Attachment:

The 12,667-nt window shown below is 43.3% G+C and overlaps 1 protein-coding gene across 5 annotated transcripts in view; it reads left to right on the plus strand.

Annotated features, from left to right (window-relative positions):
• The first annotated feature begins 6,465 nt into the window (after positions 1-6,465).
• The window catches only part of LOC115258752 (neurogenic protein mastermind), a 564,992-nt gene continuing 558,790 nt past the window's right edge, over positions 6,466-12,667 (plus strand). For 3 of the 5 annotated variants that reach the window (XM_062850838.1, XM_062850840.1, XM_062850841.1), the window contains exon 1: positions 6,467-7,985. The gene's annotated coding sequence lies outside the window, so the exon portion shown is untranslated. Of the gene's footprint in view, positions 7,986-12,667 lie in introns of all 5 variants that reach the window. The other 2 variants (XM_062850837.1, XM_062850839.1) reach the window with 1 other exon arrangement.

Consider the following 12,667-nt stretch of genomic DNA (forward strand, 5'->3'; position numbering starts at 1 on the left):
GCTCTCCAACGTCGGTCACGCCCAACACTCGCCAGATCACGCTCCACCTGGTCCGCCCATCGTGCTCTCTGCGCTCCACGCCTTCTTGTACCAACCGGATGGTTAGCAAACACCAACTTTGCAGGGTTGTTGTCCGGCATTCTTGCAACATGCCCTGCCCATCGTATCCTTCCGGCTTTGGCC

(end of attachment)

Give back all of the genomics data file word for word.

The 12,667-nt window shown below is 43.3% G+C and overlaps 1 protein-coding gene across 5 annotated transcripts in view; it reads left to right on the plus strand.

Annotated features, from left to right (window-relative positions):
• The first annotated feature begins 6,465 nt into the window (after positions 1-6,465).
• The window catches only part of LOC115258752 (neurogenic protein mastermind), a 564,992-nt gene continuing 558,790 nt past the window's right edge, over positions 6,466-12,667 (plus strand). For 3 of the 5 annotated variants that reach the window (XM_062850838.1, XM_062850840.1, XM_062850841.1), the window contains exon 1: positions 6,467-7,985. The gene's annotated coding sequence lies outside the window, so the exon portion shown is untranslated. Of the gene's footprint in view, positions 7,986-12,667 lie in introns of all 5 variants that reach the window. The other 2 variants (XM_062850837.1, XM_062850839.1) reach the window with 1 other exon arrangement.

Consider the following 12,667-nt stretch of genomic DNA (forward strand, 5'->3'; position numbering starts at 1 on the left):
GCTCTCCAACGTCGGTCACGCCCAACACTCGCCAGATCACGCTCCACCTGGTCCGCCCATCGTGCTCTCTGCGCTCCACGCCTTCTTGTACCAACCGGATGGTTAGCAAACACCAACTTTGCAGGGTTGTTGTCCGGCATTCTTGCAACATGCCCTGCCCATCGTATCCTTCCGGCTTTGGCC